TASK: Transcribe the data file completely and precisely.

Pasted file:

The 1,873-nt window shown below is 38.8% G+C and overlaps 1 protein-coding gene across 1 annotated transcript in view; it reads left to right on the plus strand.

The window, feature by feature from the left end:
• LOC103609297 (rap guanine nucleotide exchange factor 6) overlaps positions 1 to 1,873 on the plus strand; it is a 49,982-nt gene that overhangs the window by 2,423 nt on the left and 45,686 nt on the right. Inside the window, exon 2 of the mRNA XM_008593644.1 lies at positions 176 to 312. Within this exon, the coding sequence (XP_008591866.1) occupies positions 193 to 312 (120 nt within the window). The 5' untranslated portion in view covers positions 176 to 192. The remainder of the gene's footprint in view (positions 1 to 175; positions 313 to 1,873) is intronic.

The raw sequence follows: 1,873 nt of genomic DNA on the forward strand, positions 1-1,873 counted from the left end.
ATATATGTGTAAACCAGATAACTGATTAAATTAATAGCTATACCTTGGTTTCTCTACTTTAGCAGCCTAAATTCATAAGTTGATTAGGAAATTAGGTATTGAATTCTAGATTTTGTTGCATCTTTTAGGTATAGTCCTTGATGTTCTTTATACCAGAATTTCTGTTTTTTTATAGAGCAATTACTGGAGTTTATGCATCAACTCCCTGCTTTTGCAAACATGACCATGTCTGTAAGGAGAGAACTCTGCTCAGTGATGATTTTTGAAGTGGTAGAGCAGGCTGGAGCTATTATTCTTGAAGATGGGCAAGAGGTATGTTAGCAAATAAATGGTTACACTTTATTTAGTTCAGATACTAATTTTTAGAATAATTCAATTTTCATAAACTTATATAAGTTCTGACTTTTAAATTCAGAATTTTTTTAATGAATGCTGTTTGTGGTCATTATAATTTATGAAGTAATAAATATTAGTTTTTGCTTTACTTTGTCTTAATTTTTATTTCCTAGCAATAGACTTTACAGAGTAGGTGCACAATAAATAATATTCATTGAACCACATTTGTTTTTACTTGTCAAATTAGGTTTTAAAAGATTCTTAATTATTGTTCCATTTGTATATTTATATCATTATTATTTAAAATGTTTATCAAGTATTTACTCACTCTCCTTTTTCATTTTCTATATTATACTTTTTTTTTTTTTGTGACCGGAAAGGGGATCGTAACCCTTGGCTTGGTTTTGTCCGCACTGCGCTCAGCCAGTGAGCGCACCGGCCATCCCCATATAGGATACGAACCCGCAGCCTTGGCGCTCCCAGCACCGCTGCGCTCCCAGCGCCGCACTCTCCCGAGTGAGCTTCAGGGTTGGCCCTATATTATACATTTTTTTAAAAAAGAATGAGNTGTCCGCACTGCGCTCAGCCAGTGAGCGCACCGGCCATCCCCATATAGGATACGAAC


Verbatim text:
The 1,873-nt window shown below is 38.8% G+C and overlaps 1 protein-coding gene across 1 annotated transcript in view; it reads left to right on the plus strand.

The window, feature by feature from the left end:
• LOC103609297 (rap guanine nucleotide exchange factor 6) overlaps positions 1 to 1,873 on the plus strand; it is a 49,982-nt gene that overhangs the window by 2,423 nt on the left and 45,686 nt on the right. Inside the window, exon 2 of the mRNA XM_008593644.1 lies at positions 176 to 312. Within this exon, the coding sequence (XP_008591866.1) occupies positions 193 to 312 (120 nt within the window). The 5' untranslated portion in view covers positions 176 to 192. The remainder of the gene's footprint in view (positions 1 to 175; positions 313 to 1,873) is intronic.

The raw sequence follows: 1,873 nt of genomic DNA on the forward strand, positions 1-1,873 counted from the left end.
ATATATGTGTAAACCAGATAACTGATTAAATTAATAGCTATACCTTGGTTTCTCTACTTTAGCAGCCTAAATTCATAAGTTGATTAGGAAATTAGGTATTGAATTCTAGATTTTGTTGCATCTTTTAGGTATAGTCCTTGATGTTCTTTATACCAGAATTTCTGTTTTTTTATAGAGCAATTACTGGAGTTTATGCATCAACTCCCTGCTTTTGCAAACATGACCATGTCTGTAAGGAGAGAACTCTGCTCAGTGATGATTTTTGAAGTGGTAGAGCAGGCTGGAGCTATTATTCTTGAAGATGGGCAAGAGGTATGTTAGCAAATAAATGGTTACACTTTATTTAGTTCAGATACTAATTTTTAGAATAATTCAATTTTCATAAACTTATATAAGTTCTGACTTTTAAATTCAGAATTTTTTTAATGAATGCTGTTTGTGGTCATTATAATTTATGAAGTAATAAATATTAGTTTTTGCTTTACTTTGTCTTAATTTTTATTTCCTAGCAATAGACTTTACAGAGTAGGTGCACAATAAATAATATTCATTGAACCACATTTGTTTTTACTTGTCAAATTAGGTTTTAAAAGATTCTTAATTATTGTTCCATTTGTATATTTATATCATTATTATTTAAAATGTTTATCAAGTATTTACTCACTCTCCTTTTTCATTTTCTATATTATACTTTTTTTTTTTTTGTGACCGGAAAGGGGATCGTAACCCTTGGCTTGGTTTTGTCCGCACTGCGCTCAGCCAGTGAGCGCACCGGCCATCCCCATATAGGATACGAACCCGCAGCCTTGGCGCTCCCAGCACCGCTGCGCTCCCAGCGCCGCACTCTCCCGAGTGAGCTTCAGGGTTGGCCCTATATTATACATTTTTTTAAAAAAGAATGAGNTGTCCGCACTGCGCTCAGCCAGTGAGCGCACCGGCCATCCCCATATAGGATACGAAC